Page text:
Nancy Slonim Aronie on Writing in Motion and Chasing the Truth

StoryFlow is a series featuring original conversations with Kripalu presenter Lisa Weinert and visionary doctors, writers, yogis, and spiritual leaders about the role of storytelling in their healing and caregiving processes.

Nancy Slonim Aronie is a force of nature. Her teachings inspire writers to speak their truth, to be more present in their lives, and to connect with others. Her approach centers around keeping a sense of safety and positivity at the center of the process.

Nancy writes, “If you feel safe, you can do anything. You can take the risk of saying this is who I am, this is what terrifies me, this is what moves me, this is what makes me laugh. When you take that risk, you dig deep. You will access your innocence, your truth and your vulnerability and then you cannot miss.”

Part of Nancy’s brilliance as a teacher is that she keeps her own vulnerability at the center of the process. Nancy is part of the heart and soul of our annual Narrative Medicine program at Kripalu; along with Judith Hannan, she leads the daily writing workshops that so often evoke unexpected revelations.

Nancy has also been a commentator for National Public Radio’s All Things Considered; a Visiting Writer at Trinity College in Hartford, Connecticut; and a columnist for McCall’s magazine. She was the recipient of the Eye of the Beholder Artist in Residence award at the Isabella Stewart Gardner Museum in Boston, and the Teacher of the Year award for all three years she taught at Harvard University.

Lisa How has storytelling worked as medicine in your life?

Nancy Storytelling gives me so much truth and helps me out of denial. It also keeps me vulnerable. It took so long for me to let go and realize that a) I’m not in control and b) I can’t fix everything. Every time I tell my stories when I’m teaching, I cry. It’s very real. Storytelling also gives me clarity. When I speak, that’s fear, but when I write, I get insights.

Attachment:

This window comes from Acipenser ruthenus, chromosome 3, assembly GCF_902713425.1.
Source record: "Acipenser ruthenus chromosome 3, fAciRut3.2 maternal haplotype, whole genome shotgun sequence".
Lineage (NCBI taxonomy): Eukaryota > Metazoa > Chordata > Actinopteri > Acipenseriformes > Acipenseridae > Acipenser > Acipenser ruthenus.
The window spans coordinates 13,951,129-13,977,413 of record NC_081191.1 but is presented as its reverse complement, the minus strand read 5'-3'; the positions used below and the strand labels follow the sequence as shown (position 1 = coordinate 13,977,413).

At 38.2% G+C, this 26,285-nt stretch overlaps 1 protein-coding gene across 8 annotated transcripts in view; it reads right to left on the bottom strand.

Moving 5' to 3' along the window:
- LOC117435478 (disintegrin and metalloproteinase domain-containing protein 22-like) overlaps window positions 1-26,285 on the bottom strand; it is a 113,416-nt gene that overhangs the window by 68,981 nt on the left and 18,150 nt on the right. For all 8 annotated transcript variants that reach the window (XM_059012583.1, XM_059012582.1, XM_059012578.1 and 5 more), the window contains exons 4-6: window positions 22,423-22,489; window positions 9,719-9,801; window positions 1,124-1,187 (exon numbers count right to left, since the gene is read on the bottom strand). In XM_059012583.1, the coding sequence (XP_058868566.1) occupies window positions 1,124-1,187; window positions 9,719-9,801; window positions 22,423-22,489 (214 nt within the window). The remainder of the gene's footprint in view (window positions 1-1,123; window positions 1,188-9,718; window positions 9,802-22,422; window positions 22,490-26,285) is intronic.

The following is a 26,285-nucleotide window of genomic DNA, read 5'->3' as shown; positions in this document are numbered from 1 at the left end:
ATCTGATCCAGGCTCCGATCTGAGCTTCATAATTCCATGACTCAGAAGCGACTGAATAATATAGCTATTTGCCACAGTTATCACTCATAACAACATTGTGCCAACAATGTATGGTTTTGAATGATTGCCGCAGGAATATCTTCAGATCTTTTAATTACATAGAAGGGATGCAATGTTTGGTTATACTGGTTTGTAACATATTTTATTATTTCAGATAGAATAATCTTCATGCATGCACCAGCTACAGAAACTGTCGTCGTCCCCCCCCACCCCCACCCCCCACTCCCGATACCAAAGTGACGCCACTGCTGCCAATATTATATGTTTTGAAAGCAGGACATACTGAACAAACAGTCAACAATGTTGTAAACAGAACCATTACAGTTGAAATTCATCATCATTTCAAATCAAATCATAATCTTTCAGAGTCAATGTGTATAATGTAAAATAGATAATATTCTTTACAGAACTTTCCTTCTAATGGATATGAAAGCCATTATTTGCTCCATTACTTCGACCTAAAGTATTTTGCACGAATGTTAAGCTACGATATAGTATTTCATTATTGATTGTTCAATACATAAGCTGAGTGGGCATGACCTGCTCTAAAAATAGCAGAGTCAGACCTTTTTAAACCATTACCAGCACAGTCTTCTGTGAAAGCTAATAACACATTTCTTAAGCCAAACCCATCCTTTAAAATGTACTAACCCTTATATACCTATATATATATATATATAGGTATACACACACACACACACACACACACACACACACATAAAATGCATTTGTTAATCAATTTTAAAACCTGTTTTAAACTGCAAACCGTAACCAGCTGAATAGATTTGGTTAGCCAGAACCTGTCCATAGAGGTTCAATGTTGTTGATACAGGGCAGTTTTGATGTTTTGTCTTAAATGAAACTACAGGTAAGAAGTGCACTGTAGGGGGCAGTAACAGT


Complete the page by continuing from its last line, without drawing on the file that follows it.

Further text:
What comes first, the talking or the writing?

Sometimes I write by talking in my head. I used to run in the woods and I would talk the story in my head while I ran; by the time I got to the typewriter, I had the story in my head. The writing came easily because I had already written it in my head.

In your book on writing as a way to heal, Writing from the Heart, you celebrate a lot of writers who write in motion. For example, Nabokov wrote Lolita while on a road trip.

Exactly. John Updike wrote all day and his wife brought him a sandwich for lunch. I used to tell my husband, Joel, that’s why I’m not writing, because you’re not bringing me a sandwich. When we heard me saying that out loud, we laughed so hard.

There are a million excuses for not doing the work. It’s true that there are some people who have five kids or three jobs—there’s no time in the day. However, my excuses were lame. What got me going was starting to run at the age of about 32. I ran each morning, and it was the most liberating and freeing thing. I became the disciple of my own soul. I hadn’t ever done anything hard or pushing myself. I didn’t know about the joy of pushing myself.

You write about writing as your feminist awakening. Tell us more about that.

I had a meek mother growing up. The famous women in my life were Doris Day and Debbie Reynolds, tiny women who giggled and manipulated to get what they wanted. But by sixth grade, I was already six feet tall. I didn’t feel sexy and I didn’t feel beautiful, and I had accepted that girls don’t write. But I also knew that I had a power because I could make my father laugh. That was all the power I needed! I could dispel anyone’s anger or attitude by making them laugh. I always had my voice, and I learned to trust it.

In this video, Nancy takes us through her original approach to writing, creativity, and discipline.

Find out about upcoming programs with Nancy Slonim Aronie and Lisa Weinert at Kripalu.

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Lisa Weinert, RYT-200, is a yoga teacher, storyteller, and author of Narrative Healing: Awaken the Power of Your Story.

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